Transparency International EU outraged at failure to break Council deadlock on tax transparency

Lucinda Pearson
28 November, 2019

Transparency International EU (TI EU), the Brussels office of the global movement against corruption, has called on Member States to redouble their efforts to find a way forward on the issue of corporate tax transparency, following the latest failure by Member States to reach an agreement on proposed EU legislation.

In a deeply disappointing move, Member States once again blocked legislation on tax transparency (so-called public country by country reporting) in the EU Council this morning. [1] This comes as a huge blow after no progress had been made on the file for over 18 months.

It’s an outrage that Member States have once again put the interests of big business above those of citizens.” Said Elena Gaita, Senior Policy Officer at Transparency International. “Everywhere across the EU we see that the public is unhappy about multinationals, like Starbucks and Amazon, hiding the tax that they pay in countries they operate in. National governments have effectively just denied people access to this information.”

The proposed legislation would have meant that multinational corporations would have to publicly disclose how much tax they pay in each country of operation, as well as key financial data. The extractive and banking sectors have been subject to these requirements since 2013. [2]

The Finnish EU Council Presidency had brought the file back to the forefront in recent months and today was the first time it has been discussed at a political, rather than technical, level. It is now unclear what will happen with the file, although Transparency International believes it to be a vital piece of legislation to end corporate secrecy and aggressive tax planning.

We are grateful that the Finnish Presidency of the EU has taken tax transparency so seriously during their mandate. Transparency International EU now calls upon the upcoming Croatian and German Presidencies to make corporate accountability a priority.” continued Ms Gaita.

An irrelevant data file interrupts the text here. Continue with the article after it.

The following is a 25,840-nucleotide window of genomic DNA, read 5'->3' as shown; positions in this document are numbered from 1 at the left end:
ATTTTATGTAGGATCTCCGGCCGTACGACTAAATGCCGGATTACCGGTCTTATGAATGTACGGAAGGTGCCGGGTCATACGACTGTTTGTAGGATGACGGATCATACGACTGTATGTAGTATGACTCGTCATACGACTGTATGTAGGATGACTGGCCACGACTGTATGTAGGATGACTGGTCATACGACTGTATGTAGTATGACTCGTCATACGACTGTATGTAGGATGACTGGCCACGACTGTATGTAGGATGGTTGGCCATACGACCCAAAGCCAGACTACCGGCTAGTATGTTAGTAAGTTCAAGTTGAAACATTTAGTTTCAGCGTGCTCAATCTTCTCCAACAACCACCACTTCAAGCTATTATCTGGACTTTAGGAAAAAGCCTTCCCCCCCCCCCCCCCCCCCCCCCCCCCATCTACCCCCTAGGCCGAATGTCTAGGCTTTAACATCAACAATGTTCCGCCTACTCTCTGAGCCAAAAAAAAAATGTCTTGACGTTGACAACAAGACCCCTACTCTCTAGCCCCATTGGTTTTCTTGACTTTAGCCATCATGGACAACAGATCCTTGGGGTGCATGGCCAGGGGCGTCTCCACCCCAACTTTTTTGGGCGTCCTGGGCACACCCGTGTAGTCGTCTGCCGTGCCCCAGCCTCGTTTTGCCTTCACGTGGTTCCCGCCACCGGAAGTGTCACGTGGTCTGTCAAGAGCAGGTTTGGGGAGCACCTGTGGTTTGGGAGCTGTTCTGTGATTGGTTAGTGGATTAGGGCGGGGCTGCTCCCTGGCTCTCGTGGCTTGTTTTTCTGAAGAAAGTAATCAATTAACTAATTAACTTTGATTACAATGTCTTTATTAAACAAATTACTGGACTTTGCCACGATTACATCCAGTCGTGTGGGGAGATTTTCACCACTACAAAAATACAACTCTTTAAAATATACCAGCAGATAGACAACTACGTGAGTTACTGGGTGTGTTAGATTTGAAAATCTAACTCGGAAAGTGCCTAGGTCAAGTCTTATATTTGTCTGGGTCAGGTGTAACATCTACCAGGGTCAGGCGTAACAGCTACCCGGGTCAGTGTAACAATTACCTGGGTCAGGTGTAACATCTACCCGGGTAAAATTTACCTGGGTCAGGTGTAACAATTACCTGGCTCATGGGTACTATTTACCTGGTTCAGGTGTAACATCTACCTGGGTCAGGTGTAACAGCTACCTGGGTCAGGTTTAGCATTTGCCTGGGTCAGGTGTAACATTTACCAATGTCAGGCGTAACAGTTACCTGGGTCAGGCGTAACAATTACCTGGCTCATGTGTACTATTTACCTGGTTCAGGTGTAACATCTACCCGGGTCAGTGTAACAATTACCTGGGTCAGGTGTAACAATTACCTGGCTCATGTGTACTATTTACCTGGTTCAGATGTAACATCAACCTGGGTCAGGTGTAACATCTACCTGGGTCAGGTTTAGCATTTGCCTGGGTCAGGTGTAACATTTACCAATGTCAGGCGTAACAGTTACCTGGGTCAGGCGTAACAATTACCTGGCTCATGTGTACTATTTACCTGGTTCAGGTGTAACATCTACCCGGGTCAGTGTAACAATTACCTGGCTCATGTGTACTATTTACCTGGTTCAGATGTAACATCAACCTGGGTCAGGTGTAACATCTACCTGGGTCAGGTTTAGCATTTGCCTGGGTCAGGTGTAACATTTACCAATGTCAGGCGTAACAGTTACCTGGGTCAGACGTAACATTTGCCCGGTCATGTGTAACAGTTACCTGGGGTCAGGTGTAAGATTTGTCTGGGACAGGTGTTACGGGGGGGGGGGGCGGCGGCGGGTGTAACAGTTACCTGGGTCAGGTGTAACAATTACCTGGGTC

Notes to editor

[1] Proposal for a Directive of the European Parliament and of the Council amending Directive 2013/34/EU as regards disclosure of income tax information by certain undertakings and branches

The European Commission initially proposed this draft Directive in 2016, however it has been in deadlock ever since. This deadlock is mainly due to the legal basis of the file. Some Member States would prefer to legislation to be treated as a tax file, and therefore a national competency, instead of an accounting file, which is the current classification. This would have serious implications in the process, as in the case of a tax file the European Parliament would only have an opinion-giving role and a unanimity vote (as opposed to a qualified majority vote) in the Council would be required.

The European Parliament voted on the file in July 2017 and closed its first reading in March 2019.

[2] Companies in the financial and extractives sectors are already required to publish key financial data and tax payments on a country by country basis, according to the Capital Requirement Directive IV and Chapter 10 of the Accounting Directive, both adopted in 2013. Transparency International EU’s Corporate Tax Tracker, visualises this information for the largest European banks.

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